A static tripod mounted Panasonic Lumix DMC-FZ72 bridge camera at 60x optical zoom, fitted with a Baader solar filter, was used to image the Sun. The camera was set to burst mode, ISO-100 and 1/500s exposure at f/5.9. Images were captured in bursts of three. 104 images were precisely cropped and registered in Nicola Mackin's AstroCrop for Linux running on a Debian Linux laptop, stacked in lxnstack, wavelet processed in Registax 5.1 running in Wine and post-processed in the Gimp 2.9.
Click on the image to get a closer view.

AR2699 is clearly visible.

Wednesday, 7 February 2018

Testing the Sweex WC035V2 webcam as a starter imaging device

Sweex WC035V2 webcam only has a VGA resolution and costs, at the time of writing, less than £8 on Amazon. The camera is very easy to modify for attachment to a telescope using a standard webcam Mogg adapter. It has a number of controls that make it potentially suitable as a lunar imager: Exposure, gamma, brightness, contrast and white balance.
The silver coloured focusing ring can be popped out with the aid of a screwdriver or blade.

The lens can then be unscrewed from its 12mm thread holder
The IR cut filter is mounted on the lens rather than in front of the sensor.

A standard webcam adapter simply screws into place.

The bottom clip intended for holding the webcam on a computer screen can be removed by removing the single screw that holds it to the camera body.


The camera was fitted with a UV/IR cut filter and was placed at the Newtonian focus of an f/5, 130mm Newtonian and AstroDMx Capture for Linux was used to capture 1500 frames of each of three overlapping regions of the lunar terminator. The camera exhibits very little pixel vignetting and gives pleasant live views of the Moon making it suitable for use as an electronic eyepiece and for outreach.

Screenshot of AstroDMx Capture for Linux capturing with the Sweex WC035V2 webcam


The frames were stacked and flat-field corrected in lxnstack, wavelet processed in Registax 5.1 and the 3 panes were stitched together with Microsoft ICE, both running in Wine and post processed in the Gimp 2.9.

The camera does show some compression, but not as badly as in many cheap webcams. As a beginner's solar system camera it would be a suitable starting point.

Tuesday, 6 February 2018

Sample code to capture .bmp images from the Raspberry Pi Module

Here is a short sample Python 3 program to control a Raspberry Pi camera module and capture a specified number of named .bmp images to a folder. It also allows the camera to be set to capture mono or colour images.
It makes use of the PiCamera Class which provides a pure Python interface to the Raspberry Pi camera modules.

The program (Could be saved as 'Capture.py' for exmple.)

# Pi Camera Capture Demo Program
# by Steve Wainwright
import picamera
camera = picamera.PiCamera()
camera.resolution = (800, 600)
i=0
count = 30
num = 0
# Start preview overlay top left of screen, of size 800 x 600
camera.start_preview(alpha=255,fullscreen=False, window=(0, 0,800, 600))
# Bring the output below the overlay by printing empty lines
while i < count:
    i=i+1
    print ("")
    continue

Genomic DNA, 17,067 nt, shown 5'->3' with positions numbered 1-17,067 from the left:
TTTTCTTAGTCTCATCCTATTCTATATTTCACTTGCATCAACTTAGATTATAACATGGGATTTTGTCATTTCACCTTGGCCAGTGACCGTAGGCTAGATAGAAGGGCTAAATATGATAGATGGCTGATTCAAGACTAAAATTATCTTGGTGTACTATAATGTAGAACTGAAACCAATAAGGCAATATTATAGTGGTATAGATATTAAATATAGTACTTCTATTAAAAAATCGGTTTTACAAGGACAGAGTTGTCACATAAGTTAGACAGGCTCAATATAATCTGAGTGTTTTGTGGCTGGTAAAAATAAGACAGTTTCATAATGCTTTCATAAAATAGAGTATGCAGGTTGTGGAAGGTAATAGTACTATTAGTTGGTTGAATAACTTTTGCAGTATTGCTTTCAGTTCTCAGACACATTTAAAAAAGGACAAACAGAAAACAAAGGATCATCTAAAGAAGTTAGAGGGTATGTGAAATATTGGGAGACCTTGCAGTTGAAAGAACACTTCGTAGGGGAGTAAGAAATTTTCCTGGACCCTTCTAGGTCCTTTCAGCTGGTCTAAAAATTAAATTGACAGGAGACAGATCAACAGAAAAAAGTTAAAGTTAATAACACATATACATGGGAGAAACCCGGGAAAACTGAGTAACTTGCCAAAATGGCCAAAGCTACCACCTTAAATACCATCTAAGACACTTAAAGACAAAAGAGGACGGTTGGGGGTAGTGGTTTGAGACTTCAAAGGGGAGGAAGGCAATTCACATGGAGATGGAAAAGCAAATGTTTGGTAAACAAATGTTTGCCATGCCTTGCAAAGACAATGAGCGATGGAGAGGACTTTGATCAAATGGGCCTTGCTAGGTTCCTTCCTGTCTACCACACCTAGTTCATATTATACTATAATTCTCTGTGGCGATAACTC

print (" ")
print ("Commands MENU")
print ("mono = Unsaturated images")
print ("col = Colour images")
print ("cap = capture images")
print ("q = quit")
while True:
    command = input('Enter a command: ')
    if command == "mono":
        camera.saturation=-100
    elif command == "col":
        camera.saturation=0
    elif command == "cap":
        print ("Enter filename")
        fnam = input()
        print ("Enter number of images to be captured for  ",fnam)
        picno = input()
        picno = int(picno)
        print ("Capturing   ", fnam)
        for i in range(picno):
            # The path for saving must be set something like the next line
            # where images are saved to a folder on the desktop called PiImage
            camera.capture('/home/steve/Desktop/PiImage/%s_%s.bmp' % (fnam, num))
            num = num + 1
# Close camera and quit
    elif command == "q":
        camera.close()
        break

When loaded into IDLE 3 or the Thonny IDE, The code should look like this:

The program can be run from this IDLE 3 window by clicking Run and selecting Run Module as below:

Or from Thonny, the program can be run by clicking on the standard Run icon.
This will open the Python Shell and run the program.

Documentation for PiCamera can be found HERE.

Sunday, 4 February 2018

Flat-field correction of Pixel vignetting in CMOS webcams

A similar experiment was performed to the one with the Pi Camera in the previous post, imaging distant buildings across the valley to obtain test data. Two CMOS webcams were used: the Sweex ViewPlus WC070 and the Logitech HD C525. Both of these cameras were placed in turn at the Newtonian focus of an f/5, 130mm Newtonian. The data were captured with AstroDMx Capture for Linux.Stacking was done with lxnstack.
Both cameras showed Pixel vignetting when attached to the scope. However, unlike the Raspberry Pi camera module, the vignetting was not a reverse vignetting, as can be seen in the two flat-fields made by stacking 50 flat-field frames.
Sweex camera
Sweex colour flatfield

Sweex mono flatfield obtained by mapping YUV to greyscale
It can be seen that the vignetting is classical in that the centre of the image is bright whilst the outer regions are darker; unlike the Raspberry Pi camera module which showed reversed vignetting.

Uncorrected colour image (stack of 50 frames)

Corrected colour image

Uncorrected monochrome image

Corrected monochrome image

Logitech camera
Logitech colour flatfield

Uncorrected image

Corrected image

Tests of lunar and planetary images will be carried out when data can be collected. Meanwhile, simple flat-field correction looks very promising for the use of these CMOS, HD web cameras with small sensors, as solar system imagers.
The difference between the nature of the vignetting produced by a Raspberry Pi camera module and a different webcam such as the Sweex and Logitech devices tested here, when placed at the focus of a telescope is interesting. It can be speculated that in addition to microlens displacement, the Pi camera module has a processing correction in firmware. Either way, the flat-field correction makes these cameras usable for Lunar imaging, and possibly planetary and solar imaging.
AstroDMx Capture for Linux has real-time flat-field correction, which makes viewing and outreach use of these cameras a possibility.